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By Tom Fitton
New photos confirm the attack's coordination and its cover-up
Independent voices from the The Washington Times Communities
Topic - Open Range Communications
Open Range Communications is a telecommunication company providing wireless broadband solutions. The company develops and markets WiMAX (Worldwide Interoperability for Microwave Access) network products. It also offers wireless voice and data transmission solutions. The company was incorporated in 2004. Headquartered in Greenwood Village, Colorado, the Company announced on January 9, 2009 an investment of $100 million from One Equity Partners (OEP), the private equity arm of JPMorgan Chase & Co. In March, 2008, the United States Department of Agriculture's Rural Development Utilities Program (RDUP) approved a $267 million Broadband Access Loan for Open Range, with the prerequisite that private financing also be secured. The OEP investment satisfied the RDUP's loan terms, making the funds available to Open Range. - Source: Wikipedia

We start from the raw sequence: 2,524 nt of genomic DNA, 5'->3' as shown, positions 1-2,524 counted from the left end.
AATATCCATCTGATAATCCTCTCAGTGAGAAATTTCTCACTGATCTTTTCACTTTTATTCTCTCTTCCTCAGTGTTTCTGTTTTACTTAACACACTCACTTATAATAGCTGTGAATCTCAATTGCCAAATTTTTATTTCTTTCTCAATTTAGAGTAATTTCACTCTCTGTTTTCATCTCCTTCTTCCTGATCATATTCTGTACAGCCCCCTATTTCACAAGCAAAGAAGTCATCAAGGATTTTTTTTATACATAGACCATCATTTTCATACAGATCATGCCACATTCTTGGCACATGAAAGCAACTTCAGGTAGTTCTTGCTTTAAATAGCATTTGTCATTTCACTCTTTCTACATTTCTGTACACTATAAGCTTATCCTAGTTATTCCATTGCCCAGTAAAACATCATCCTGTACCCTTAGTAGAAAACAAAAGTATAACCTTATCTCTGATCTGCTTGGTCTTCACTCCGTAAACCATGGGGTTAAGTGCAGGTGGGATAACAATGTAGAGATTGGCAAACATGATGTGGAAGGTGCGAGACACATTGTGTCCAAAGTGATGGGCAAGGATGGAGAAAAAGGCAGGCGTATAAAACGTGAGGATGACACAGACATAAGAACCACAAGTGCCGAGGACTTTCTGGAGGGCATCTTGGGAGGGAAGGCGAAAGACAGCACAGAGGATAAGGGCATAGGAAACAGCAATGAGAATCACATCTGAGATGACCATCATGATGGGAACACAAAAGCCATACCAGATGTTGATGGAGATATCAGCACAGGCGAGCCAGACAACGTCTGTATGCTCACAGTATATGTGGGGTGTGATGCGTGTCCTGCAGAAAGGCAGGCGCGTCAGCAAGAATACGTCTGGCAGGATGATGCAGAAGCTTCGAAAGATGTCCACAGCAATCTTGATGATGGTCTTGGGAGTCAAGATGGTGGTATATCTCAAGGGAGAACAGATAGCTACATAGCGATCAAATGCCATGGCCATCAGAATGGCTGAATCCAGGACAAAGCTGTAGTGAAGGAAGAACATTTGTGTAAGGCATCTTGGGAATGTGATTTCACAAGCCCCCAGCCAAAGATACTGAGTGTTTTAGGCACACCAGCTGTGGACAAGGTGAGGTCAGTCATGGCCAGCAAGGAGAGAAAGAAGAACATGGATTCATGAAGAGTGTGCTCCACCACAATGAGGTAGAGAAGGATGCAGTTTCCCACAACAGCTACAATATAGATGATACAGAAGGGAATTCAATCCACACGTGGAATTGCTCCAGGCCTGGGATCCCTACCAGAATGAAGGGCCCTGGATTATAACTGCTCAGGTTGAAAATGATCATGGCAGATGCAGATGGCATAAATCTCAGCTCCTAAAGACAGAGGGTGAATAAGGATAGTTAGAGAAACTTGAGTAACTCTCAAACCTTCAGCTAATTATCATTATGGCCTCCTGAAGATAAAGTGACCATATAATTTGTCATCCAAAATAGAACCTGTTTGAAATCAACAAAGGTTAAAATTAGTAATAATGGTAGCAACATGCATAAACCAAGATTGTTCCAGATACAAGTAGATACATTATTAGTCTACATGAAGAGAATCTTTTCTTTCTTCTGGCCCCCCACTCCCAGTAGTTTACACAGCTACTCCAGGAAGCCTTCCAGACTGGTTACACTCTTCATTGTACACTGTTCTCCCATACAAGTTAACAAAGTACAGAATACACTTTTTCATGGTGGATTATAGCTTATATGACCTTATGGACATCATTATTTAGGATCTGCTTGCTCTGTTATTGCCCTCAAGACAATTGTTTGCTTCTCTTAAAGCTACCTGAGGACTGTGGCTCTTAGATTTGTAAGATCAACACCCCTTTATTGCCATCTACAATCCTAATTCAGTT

Creditors of the bankrupt wireless company Open Range Communications, which closed in October owing more than $70 million in unpaid federal loans, say the Justice Department is refusing to turn over records as part of a court-ordered investigation, including details from a meeting between two top Obama administration officials and the White House.
Wireless provider Open Range Communications recently filed for bankruptcy owing U.S. taxpayers more than $70 million from a loan awarded in the waning days of the George W. Bush administration, but now creditors are faulting the Obama administration's handling of the loan.
Senate disclosures show that former Rep. Charles W. Stenholm lobbied as recently as this summer for Open Range Communications, the now-bankrupt wireless company that owes U.S. taxpayers more than $70 million.
On the same week a congressional panel launched a probe into bankrupt wireless provider Open Range Communications — which has laid off most of its workforce and owes taxpayers more than $70 million — the company decided it needs more Washington lobbyists.
House Democrats are calling for the expansion of a congressional investigation into bankrupt solar-panel maker Solyndra LLC, targeting a wireless business that recently went broke and was awarded more than $250 million in loan guarantees in the waning months of the Bush administration.